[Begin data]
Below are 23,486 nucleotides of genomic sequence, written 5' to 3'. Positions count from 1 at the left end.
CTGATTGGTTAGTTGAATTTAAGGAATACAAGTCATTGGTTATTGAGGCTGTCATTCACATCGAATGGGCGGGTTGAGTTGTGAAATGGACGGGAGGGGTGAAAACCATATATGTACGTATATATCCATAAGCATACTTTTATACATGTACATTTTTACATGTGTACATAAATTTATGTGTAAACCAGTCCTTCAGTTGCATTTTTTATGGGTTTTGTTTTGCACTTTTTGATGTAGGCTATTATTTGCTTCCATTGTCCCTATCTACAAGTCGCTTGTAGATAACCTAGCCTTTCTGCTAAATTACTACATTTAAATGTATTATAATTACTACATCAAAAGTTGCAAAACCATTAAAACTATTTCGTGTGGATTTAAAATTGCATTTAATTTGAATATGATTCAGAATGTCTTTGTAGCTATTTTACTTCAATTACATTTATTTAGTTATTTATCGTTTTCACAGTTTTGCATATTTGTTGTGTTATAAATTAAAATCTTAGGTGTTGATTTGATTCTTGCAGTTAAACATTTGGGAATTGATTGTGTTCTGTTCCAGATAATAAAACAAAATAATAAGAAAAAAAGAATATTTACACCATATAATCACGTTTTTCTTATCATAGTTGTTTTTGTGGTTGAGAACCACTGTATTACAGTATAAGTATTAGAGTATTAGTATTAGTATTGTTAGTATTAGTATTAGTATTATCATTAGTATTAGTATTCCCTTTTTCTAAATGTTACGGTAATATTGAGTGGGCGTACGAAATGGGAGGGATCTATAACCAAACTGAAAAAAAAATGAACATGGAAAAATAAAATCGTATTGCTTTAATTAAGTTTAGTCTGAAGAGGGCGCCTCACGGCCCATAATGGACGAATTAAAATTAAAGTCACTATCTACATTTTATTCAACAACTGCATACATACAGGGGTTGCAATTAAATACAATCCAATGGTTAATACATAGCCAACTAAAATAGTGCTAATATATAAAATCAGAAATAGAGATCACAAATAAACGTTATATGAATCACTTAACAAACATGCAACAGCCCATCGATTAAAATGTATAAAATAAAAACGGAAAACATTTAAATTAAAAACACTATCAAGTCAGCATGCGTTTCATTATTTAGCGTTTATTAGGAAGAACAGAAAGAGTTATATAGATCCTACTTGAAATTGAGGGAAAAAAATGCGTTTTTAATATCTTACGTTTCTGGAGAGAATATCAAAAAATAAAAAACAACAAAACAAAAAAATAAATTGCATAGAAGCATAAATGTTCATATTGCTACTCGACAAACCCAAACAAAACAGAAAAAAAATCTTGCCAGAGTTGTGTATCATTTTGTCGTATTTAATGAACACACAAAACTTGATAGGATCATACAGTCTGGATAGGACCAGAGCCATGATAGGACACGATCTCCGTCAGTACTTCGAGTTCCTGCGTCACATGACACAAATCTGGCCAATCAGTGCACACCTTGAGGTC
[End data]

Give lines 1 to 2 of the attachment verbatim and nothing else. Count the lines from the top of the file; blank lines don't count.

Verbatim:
Below are 23,486 nucleotides of genomic sequence, written 5' to 3'. Positions count from 1 at the left end.
CTGATTGGTTAGTTGAATTTAAGGAATACAAGTCATTGGTTATTGAGGCTGTCATTCACATCGAATGGGCGGGTTGAGTTGTGAAATGGACGGGAGGGGTGAAAACCATATATGTACGTATATATCCATAAGCATACTTTTATACATGTACATTTTTACATGTGTACATAAATTTATGTGTAAACCAGTCCTTCAGTTGCATTTTTTATGGGTTTTGTTTTGCACTTTTTGATGTAGGCTATTATTTGCTTCCATTGTCCCTATCTACAAGTCGCTTGTAGATAACCTAGCCTTTCTGCTAAATTACTACATTTAAATGTATTATAATTACTACATCAAAAGTTGCAAAACCATTAAAACTATTTCGTGTGGATTTAAAATTGCATTTAATTTGAATATGATTCAGAATGTCTTTGTAGCTATTTTACTTCAATTACATTTATTTAGTTATTTATCGTTTTCACAGTTTTGCATATTTGTTGTGTTATAAATTAAAATCTTAGGTGTTGATTTGATTCTTGCAGTTAAACATTTGGGAATTGATTGTGTTCTGTTCCAGATAATAAAACAAAATAATAAGAAAAAAAGAATATTTACACCATATAATCACGTTTTTCTTATCATAGTTGTTTTTGTGGTTGAGAACCACTGTATTACAGTATAAGTATTAGAGTATTAGTATTAGTATTGTTAGTATTAGTATTAGTATTATCATTAGTATTAGTATTCCCTTTTTCTAAATGTTACGGTAATATTGAGTGGGCGTACGAAATGGGAGGGATCTATAACCAAACTGAAAAAAAAATGAACATGGAAAAATAAAATCGTATTGCTTTAATTAAGTTTAGTCTGAAGAGGGCGCCTCACGGCCCATAATGGACGAATTAAAATTAAAGTCACTATCTACATTTTATTCAACAACTGCATACATACAGGGGTTGCAATTAAATACAATCCAATGGTTAATACATAGCCAACTAAAATAGTGCTAATATATAAAATCAGAAATAGAGATCACAAATAAACGTTATATGAATCACTTAACAAACATGCAACAGCCCATCGATTAAAATGTATAAAATAAAAACGGAAAACATTTAAATTAAAAACACTATCAAGTCAGCATGCGTTTCATTATTTAGCGTTTATTAGGAAGAACAGAAAGAGTTATATAGATCCTACTTGAAATTGAGGGAAAAAAATGCGTTTTTAATATCTTACGTTTCTGGAGAGAATATCAAAAAATAAAAAACAACAAAACAAAAAAATAAATTGCATAGAAGCATAAATGTTCATATTGCTACTCGACAAACCCAAACAAAACAGAAAAAAAATCTTGCCAGAGTTGTGTATCATTTTGTCGTATTTAATGAACACACAAAACTTGATAGGATCATACAGTCTGGATAGGACCAGAGCCATGATAGGACACGATCTCCGTCAGTACTTCGAGTTCCTGCGTCACATGACACAAATCTGGCCAATCAGTGCACACCTTGAGGTC